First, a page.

Exhibit 5: Bill would limit public access to part of Gogebic mining area 08.30.13 

Back         Exhibit 1      Exhibit 2     Exhibit 3     Exhibit 4     


Bill would limit public access to part of Gogebic mining area: By Michael Phillis and Lee Bergquist of the Journal Sentinel

Madison — A bill prompted by aggression from protesters in June could shut off public access to managed forest land within a proposed iron mine site in northern Wisconsin.

The bill calls for an exemption in the state's managed forest land law, which provides tax relief for land owners in exchange for managing land for forestry and allowing the public to take part in limited recreational activities such as hunting and hiking. The mine site is on privately owned land enrolled in a managed forestland program where mining company Gogebic Taconite has mining rights.

The bill would allow Gogebic to close the land and prevent public access until the permit was approved.

Details of the bill were made public Friday afternoon when a meeting notice on a hearing for the bill was released.

Gogebic is in the initial stages of testing whether to mine a four-mile stretch of land for iron. The company's plans have been met by anger from some environmental protesters. One incident caught on video in June showed a group of protesters yelling at workers on the site. During the altercation, one protester stole a camera from a worker — the group also hurled curses and insults at miners.

"When the (protesters) came in, they accosted the drilling crew and they just said you can't stop us from being here, we are just hikers," said the bill's author, Sen. Thomas Tiffany (R-Hazelhurst). "They really took advantage of the (managed forest land) open designation."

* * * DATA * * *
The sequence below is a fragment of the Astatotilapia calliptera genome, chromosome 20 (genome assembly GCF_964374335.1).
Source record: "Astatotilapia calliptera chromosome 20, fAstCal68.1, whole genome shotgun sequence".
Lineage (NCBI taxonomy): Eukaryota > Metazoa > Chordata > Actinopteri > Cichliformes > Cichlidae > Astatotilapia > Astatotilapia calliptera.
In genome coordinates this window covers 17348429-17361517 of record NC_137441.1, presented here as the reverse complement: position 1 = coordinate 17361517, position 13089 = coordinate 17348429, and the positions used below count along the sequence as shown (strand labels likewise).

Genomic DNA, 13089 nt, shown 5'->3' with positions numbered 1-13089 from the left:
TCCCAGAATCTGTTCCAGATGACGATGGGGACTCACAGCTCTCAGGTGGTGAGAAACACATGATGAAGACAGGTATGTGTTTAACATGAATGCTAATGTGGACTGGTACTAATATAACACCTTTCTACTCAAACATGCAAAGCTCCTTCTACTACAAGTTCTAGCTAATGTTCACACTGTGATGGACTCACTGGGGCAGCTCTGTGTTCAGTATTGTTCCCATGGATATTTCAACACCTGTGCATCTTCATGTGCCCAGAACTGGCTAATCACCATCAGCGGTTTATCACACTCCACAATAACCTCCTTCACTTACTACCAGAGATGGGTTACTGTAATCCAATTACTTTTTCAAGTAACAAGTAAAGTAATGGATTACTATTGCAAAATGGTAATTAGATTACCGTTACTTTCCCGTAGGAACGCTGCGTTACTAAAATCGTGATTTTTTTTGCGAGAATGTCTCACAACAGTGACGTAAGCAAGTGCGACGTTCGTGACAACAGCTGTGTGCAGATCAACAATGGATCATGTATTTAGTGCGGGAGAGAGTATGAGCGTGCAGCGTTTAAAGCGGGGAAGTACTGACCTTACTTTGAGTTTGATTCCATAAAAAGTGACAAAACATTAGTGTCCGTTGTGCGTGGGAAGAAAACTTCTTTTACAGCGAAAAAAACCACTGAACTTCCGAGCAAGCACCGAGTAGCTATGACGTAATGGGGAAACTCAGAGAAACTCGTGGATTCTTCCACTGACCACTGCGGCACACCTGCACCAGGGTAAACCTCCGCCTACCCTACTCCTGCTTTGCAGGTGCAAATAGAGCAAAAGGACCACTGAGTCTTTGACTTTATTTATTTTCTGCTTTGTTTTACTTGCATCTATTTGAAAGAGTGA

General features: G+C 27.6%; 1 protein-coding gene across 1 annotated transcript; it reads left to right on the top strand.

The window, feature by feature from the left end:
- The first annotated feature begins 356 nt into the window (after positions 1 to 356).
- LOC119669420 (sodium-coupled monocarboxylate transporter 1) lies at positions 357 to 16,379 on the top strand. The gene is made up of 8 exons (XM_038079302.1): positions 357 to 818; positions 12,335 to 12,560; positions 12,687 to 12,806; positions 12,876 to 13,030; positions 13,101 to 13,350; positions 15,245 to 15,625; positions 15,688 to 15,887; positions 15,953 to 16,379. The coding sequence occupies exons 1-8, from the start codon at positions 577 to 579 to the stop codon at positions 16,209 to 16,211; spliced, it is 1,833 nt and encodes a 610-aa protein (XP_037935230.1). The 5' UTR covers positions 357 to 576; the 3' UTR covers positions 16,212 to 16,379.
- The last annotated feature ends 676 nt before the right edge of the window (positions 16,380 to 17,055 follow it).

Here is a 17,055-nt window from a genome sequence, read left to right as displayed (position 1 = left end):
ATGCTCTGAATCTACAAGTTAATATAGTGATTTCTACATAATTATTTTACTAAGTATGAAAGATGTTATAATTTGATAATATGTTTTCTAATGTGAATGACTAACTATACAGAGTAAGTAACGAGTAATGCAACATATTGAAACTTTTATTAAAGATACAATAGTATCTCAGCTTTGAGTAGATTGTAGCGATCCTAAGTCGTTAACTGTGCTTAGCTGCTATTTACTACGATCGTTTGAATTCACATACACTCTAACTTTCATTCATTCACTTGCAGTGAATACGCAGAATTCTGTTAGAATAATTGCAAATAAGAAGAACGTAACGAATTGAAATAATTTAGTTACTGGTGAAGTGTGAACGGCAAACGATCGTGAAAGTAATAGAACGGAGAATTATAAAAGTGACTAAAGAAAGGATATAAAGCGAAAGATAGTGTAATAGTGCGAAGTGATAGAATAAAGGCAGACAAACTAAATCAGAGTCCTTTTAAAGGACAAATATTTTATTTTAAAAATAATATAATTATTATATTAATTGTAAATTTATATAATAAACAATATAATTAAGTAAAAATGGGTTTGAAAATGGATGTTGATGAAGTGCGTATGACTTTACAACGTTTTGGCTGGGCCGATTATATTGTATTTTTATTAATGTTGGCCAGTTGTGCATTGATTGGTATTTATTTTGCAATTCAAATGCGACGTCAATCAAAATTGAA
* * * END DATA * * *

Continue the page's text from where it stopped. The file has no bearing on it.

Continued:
The timing of the meeting notice for scheduling a hearing on the bill raises red flags and shows "Sen. Tiffany doesn't have much interest in giving the public much notice," said Sen Bob Jauch (D-Poplar), who has been a strong skeptic of the mine proposed within his district.

Jauch said the bill goes too far by shutting off public access. He says it's unfair to other property owners who must allow public access under the managed forest law for activities such as fishing, hunting and hiking.

"The bottom line is that they are about to shut off thousands of acres of land that is not being mined any time in the near future," Jauch said.

Only the Gogebic site would be affected by the bill, Tiffany said. He plans on moving the bill quickly through the Senate. There are public hearings scheduled for Wednesday and a committee vote on Thursday. Tiffany hopes to have a floor vote in the Senate by the end of September.

Sen. Glenn Grothman (R-West Bend), who supports the bill, reiterated that it was intended to prevent further cases like the angry protests that occurred in June.

Protester Katie Kloth of Stevens Point was charged with felony robbery after trying to steal the camera during that incident. In response, Gogebic hired armed security guards from a private firm.

"This is a bill that we reluctantly propose because of the inability of certain extremists to restrict their activities on the property for appropriate uses such as hiking, hunting and bird watching," Grothman said.

Bob Seitz, speaking for Gogebic Taconite, said the company supported the bill because it would protect the public from injury from explosives used in taking samples from the rock and because it would protect company employees from potential confrontations with environmental protesters.

"Because of the temporary closure, it has the least impact to people's outdoor activities," Seitz said of the bill.

Seitz said the proposal would allow the company to close off about 4,000 acres of the 21,000 acres for which it has mining rights. He said the company would try to compensate for that by allowing the public to use vehicles on logging roads in other areas on the property, something that is not required of private landowners under the managed forest law.

Jauch dismissed the argument that the land must be closed to protect Gogebic and its employees.

"There was has been one incident, on June 11," Jauch said. "You don't shut off an entire forest because one idiot got in the way."